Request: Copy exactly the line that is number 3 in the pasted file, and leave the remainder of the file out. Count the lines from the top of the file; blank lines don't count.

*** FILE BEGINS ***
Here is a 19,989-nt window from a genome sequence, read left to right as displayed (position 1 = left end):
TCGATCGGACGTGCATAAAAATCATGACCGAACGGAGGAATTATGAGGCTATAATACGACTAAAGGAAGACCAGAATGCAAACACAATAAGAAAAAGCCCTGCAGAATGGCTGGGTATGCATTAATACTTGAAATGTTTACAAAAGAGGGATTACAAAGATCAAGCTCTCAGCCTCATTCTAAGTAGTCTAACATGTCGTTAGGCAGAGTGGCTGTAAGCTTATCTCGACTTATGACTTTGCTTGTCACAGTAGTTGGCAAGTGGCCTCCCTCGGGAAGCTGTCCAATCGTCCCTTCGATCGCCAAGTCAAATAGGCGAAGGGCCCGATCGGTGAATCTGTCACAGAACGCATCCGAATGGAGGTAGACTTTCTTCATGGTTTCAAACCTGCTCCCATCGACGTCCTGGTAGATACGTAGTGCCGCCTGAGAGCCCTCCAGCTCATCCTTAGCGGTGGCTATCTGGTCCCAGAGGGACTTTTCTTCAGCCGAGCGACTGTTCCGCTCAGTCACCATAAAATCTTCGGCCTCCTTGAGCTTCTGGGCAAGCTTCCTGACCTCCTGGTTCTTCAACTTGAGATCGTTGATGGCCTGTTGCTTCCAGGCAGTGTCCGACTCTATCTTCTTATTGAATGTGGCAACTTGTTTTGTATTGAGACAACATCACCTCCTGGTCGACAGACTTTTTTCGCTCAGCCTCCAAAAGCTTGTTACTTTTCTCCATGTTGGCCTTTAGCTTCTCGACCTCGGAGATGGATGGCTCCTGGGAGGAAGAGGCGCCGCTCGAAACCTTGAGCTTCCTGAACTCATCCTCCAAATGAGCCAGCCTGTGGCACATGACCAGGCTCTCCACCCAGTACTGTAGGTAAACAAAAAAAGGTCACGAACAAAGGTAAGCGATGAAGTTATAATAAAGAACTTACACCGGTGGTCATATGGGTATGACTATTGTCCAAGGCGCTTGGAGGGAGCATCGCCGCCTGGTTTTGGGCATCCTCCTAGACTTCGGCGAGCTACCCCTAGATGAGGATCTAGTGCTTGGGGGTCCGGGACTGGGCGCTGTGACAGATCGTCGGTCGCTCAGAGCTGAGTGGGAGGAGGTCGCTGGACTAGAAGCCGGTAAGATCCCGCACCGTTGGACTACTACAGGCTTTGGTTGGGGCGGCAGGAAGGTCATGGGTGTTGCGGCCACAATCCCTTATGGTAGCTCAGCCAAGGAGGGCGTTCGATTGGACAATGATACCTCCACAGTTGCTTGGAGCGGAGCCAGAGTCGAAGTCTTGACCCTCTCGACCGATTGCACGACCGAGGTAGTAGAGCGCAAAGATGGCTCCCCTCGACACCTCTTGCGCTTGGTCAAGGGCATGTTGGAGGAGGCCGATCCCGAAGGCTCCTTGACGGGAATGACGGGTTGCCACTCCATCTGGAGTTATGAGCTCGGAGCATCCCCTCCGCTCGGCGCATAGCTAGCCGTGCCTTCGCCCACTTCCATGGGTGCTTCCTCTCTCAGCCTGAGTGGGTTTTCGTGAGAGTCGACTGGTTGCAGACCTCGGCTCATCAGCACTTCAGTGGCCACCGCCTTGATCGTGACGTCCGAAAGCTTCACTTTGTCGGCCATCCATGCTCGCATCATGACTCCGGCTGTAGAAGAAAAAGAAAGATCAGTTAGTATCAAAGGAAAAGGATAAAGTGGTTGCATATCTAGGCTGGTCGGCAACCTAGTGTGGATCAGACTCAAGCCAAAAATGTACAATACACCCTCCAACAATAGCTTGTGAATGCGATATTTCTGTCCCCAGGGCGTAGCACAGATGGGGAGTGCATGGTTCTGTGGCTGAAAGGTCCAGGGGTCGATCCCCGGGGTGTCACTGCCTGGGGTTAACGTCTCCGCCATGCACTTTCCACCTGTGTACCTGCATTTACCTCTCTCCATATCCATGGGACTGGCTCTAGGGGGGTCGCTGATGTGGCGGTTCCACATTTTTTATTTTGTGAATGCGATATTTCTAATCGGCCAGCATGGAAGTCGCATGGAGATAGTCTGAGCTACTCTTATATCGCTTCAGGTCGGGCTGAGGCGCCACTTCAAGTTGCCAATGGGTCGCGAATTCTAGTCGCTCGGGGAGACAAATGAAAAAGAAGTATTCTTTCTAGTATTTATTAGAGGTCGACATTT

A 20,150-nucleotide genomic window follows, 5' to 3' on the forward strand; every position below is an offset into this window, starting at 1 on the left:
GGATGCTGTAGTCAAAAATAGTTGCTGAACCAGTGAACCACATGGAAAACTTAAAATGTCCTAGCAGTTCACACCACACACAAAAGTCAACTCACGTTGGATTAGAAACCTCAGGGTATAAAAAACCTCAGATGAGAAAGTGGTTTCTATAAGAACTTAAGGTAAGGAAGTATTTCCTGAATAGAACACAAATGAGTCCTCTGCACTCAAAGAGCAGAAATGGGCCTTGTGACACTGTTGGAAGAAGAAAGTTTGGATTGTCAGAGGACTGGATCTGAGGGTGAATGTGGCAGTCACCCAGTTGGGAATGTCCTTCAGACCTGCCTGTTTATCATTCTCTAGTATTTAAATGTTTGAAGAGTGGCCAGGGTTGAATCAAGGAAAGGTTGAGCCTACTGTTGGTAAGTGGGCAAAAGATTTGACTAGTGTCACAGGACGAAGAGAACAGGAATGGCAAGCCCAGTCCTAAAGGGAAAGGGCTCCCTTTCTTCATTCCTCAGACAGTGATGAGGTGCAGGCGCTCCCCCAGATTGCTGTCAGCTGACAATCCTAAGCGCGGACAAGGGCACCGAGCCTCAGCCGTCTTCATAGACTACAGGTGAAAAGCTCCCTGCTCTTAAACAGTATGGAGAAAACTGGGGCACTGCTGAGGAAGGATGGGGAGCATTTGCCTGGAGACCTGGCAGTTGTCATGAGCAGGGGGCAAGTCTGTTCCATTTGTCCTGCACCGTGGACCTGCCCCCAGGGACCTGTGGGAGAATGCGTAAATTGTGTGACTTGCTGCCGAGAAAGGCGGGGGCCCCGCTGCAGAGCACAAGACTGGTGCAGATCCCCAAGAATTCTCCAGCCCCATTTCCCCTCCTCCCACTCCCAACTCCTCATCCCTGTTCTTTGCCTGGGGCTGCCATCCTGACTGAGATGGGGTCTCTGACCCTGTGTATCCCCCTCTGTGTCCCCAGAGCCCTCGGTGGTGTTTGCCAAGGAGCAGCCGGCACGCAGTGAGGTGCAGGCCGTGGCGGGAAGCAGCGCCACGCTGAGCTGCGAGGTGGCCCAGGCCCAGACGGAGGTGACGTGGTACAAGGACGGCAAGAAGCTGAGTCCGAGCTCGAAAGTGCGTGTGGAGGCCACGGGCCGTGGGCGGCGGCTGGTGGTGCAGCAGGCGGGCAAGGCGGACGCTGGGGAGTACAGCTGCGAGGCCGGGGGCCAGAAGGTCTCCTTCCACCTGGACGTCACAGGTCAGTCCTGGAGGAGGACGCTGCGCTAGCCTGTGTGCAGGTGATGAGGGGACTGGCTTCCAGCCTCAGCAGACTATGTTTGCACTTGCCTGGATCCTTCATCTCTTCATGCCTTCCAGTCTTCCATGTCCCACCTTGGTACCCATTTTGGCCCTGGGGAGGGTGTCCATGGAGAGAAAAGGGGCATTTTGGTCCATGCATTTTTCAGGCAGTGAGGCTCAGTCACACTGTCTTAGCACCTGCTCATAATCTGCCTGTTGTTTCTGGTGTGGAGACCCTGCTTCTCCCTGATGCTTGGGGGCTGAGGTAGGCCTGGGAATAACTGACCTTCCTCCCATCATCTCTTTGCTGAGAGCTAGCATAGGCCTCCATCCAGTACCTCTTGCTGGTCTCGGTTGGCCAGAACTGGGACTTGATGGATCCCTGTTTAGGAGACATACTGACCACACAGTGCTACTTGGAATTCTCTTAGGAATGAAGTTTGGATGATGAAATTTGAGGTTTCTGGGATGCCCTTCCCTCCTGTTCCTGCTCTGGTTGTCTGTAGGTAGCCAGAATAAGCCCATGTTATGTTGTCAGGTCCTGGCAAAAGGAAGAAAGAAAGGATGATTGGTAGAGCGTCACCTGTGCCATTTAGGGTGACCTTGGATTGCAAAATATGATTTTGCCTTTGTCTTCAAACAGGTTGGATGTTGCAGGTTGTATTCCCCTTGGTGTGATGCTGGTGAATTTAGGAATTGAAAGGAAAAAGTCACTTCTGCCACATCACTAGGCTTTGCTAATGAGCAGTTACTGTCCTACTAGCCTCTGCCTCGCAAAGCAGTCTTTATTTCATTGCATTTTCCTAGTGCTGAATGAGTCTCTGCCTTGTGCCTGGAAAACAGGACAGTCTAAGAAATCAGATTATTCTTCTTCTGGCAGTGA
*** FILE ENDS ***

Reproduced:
A 20,150-nucleotide genomic window follows, 5' to 3' on the forward strand; every position below is an offset into this window, starting at 1 on the left: